What Dermot O'Gorman gained from his EMBA
It's not enough for charity CEOs to want to do good; to have maximum impact, they also have to know how to
lead. That's one of the reasons why Dermot O'Gorman, the CEO of WWF Australia, part of the global conservation
organization, enrolled in the Executive MBA at IMD.
"I have qualifications in conservation, environment science, environmental economics, and the social context
surrounding sustainability, but when I took on my first management role I realized that I needed something else,"
Dermot said. "A big part job of my job was about managing teams in an increasingly global setting, and I wanted to
do that better. The environmental challenge is so big, we will only succeed by working together, locally,
regionally and globally."
His employers were very happy to support his decision to enroll on the program.
"WWF has always been very encouraging about me doing the course," Dermot said. "The NGO sector as a whole is
professionalizing, and with that has come the realization that we need to develop our leaders. That's one of the
reasons I chose IMD; some EMBAs are basically just about finance, but this program was much more rounded, and much
more interested in ethics and other aspects of building leaders."
It also one of the reasons why Dermot, who joined WWF in 1998, is using some of the tools he mastered on the
EMBA to help develop the next generation of leaders at his organization. "I am now using some of the skills that I
learnt at IMD to help train, mentor and coach other WWF staff in our network," he said.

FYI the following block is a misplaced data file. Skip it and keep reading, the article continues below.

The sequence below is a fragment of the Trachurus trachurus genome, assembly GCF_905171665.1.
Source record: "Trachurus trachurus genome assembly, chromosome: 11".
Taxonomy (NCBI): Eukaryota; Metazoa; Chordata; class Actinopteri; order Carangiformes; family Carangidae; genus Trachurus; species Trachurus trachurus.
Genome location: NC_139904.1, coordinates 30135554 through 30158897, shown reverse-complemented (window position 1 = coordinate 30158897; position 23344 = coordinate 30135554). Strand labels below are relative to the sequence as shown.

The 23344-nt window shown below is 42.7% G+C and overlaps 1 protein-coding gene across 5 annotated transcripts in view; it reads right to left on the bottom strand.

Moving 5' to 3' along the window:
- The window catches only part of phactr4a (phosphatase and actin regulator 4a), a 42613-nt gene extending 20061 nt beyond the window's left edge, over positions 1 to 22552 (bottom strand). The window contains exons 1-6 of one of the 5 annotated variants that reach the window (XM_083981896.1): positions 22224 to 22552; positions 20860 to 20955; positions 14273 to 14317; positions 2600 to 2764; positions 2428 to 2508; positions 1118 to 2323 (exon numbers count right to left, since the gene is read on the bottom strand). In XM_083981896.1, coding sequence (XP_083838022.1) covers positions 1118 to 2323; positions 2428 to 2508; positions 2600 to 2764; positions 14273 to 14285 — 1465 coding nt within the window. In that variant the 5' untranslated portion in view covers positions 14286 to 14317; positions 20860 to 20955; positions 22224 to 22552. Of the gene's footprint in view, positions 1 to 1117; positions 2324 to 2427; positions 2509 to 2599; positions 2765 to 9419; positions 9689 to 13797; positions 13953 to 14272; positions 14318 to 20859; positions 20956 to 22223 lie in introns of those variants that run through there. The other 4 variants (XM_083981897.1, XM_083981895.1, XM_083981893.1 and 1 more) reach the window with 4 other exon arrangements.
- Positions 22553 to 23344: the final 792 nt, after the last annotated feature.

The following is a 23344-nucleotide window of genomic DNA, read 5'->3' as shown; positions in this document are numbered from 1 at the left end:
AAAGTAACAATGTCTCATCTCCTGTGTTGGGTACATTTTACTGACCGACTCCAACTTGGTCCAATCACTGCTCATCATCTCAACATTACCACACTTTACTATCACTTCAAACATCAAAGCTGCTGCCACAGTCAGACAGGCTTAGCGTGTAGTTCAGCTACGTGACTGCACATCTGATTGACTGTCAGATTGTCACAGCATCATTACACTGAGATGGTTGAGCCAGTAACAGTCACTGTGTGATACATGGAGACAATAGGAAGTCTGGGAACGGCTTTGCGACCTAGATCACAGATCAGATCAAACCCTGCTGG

While Dermot was the only non-profit manager on his course - "I think I might have been one of the first people
ever from my sector to do an EMBA at IMD" - he was surprised to discover just how much importance other
participants placed on sustainability. "We had a lot of discussions about the opportunities that it was providing
in their businesses," he said. "These conversations have formed the basis of much of my thinking since, and have
helped me when going into partnerships with other organizations. This wasn't something that I expected from the
program, but it has proved very useful."
The EMBA has also improved his understanding of how the commercial sector operates. "An important aspect of my
work is engaging with senior business leaders about how they can incorporate conservation and sustainability into
their business models, which means that I have to understand how those models work. As I have never worked in the
private sector it was important to me to get a broad-based understanding of the administration of business and how
they are run now. The daily interaction with my exceptional classmates was fundamental to my learning."
The Discovery Expeditions were a particularly interesting way of doing this, he said. "They allowed us to talk
to real leaders in real companies who were doing the things that we were discussing in class. It was fascinating
to see how they made decisions about opportunities to develop their businesses in different sectors around the
world. Gaining this real-world global insight was priceless."